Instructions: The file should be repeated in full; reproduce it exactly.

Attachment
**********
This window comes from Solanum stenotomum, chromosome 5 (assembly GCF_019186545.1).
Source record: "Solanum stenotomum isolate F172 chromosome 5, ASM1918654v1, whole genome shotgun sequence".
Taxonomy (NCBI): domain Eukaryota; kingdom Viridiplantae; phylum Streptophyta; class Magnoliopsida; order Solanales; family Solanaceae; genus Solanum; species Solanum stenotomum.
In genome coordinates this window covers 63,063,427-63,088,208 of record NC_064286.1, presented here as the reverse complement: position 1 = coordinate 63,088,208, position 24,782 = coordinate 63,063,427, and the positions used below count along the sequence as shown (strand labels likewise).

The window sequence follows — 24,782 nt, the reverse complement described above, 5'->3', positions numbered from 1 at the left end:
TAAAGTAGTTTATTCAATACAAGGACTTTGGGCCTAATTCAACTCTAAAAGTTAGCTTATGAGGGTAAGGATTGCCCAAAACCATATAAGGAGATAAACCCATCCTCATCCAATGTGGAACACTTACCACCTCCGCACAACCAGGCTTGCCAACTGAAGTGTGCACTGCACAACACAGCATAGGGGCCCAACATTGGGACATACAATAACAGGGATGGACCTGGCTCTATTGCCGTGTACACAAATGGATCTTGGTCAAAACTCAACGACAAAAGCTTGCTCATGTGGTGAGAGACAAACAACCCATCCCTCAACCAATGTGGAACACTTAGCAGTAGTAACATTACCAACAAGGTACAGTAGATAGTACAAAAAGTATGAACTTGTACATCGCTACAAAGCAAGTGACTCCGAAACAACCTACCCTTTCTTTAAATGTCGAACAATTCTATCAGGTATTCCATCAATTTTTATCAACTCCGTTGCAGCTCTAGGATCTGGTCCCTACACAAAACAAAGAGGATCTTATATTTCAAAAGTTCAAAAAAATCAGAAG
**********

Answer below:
This window comes from Solanum stenotomum, chromosome 5 (assembly GCF_019186545.1).
Source record: "Solanum stenotomum isolate F172 chromosome 5, ASM1918654v1, whole genome shotgun sequence".
Taxonomy (NCBI): domain Eukaryota; kingdom Viridiplantae; phylum Streptophyta; class Magnoliopsida; order Solanales; family Solanaceae; genus Solanum; species Solanum stenotomum.
In genome coordinates this window covers 63,063,427-63,088,208 of record NC_064286.1, presented here as the reverse complement: position 1 = coordinate 63,088,208, position 24,782 = coordinate 63,063,427, and the positions used below count along the sequence as shown (strand labels likewise).

The window sequence follows — 24,782 nt, the reverse complement described above, 5'->3', positions numbered from 1 at the left end:
TAAAGTAGTTTATTCAATACAAGGACTTTGGGCCTAATTCAACTCTAAAAGTTAGCTTATGAGGGTAAGGATTGCCCAAAACCATATAAGGAGATAAACCCATCCTCATCCAATGTGGAACACTTACCACCTCCGCACAACCAGGCTTGCCAACTGAAGTGTGCACTGCACAACACAGCATAGGGGCCCAACATTGGGACATACAATAACAGGGATGGACCTGGCTCTATTGCCGTGTACACAAATGGATCTTGGTCAAAACTCAACGACAAAAGCTTGCTCATGTGGTGAGAGACAAACAACCCATCCCTCAACCAATGTGGAACACTTAGCAGTAGTAACATTACCAACAAGGTACAGTAGATAGTACAAAAAGTATGAACTTGTACATCGCTACAAAGCAAGTGACTCCGAAACAACCTACCCTTTCTTTAAATGTCGAACAATTCTATCAGGTATTCCATCAATTTTTATCAACTCCGTTGCAGCTCTAGGATCTGGTCCCTACACAAAACAAAGAGGATCTTATATTTCAAAAGTTCAAAAAAATCAGAAG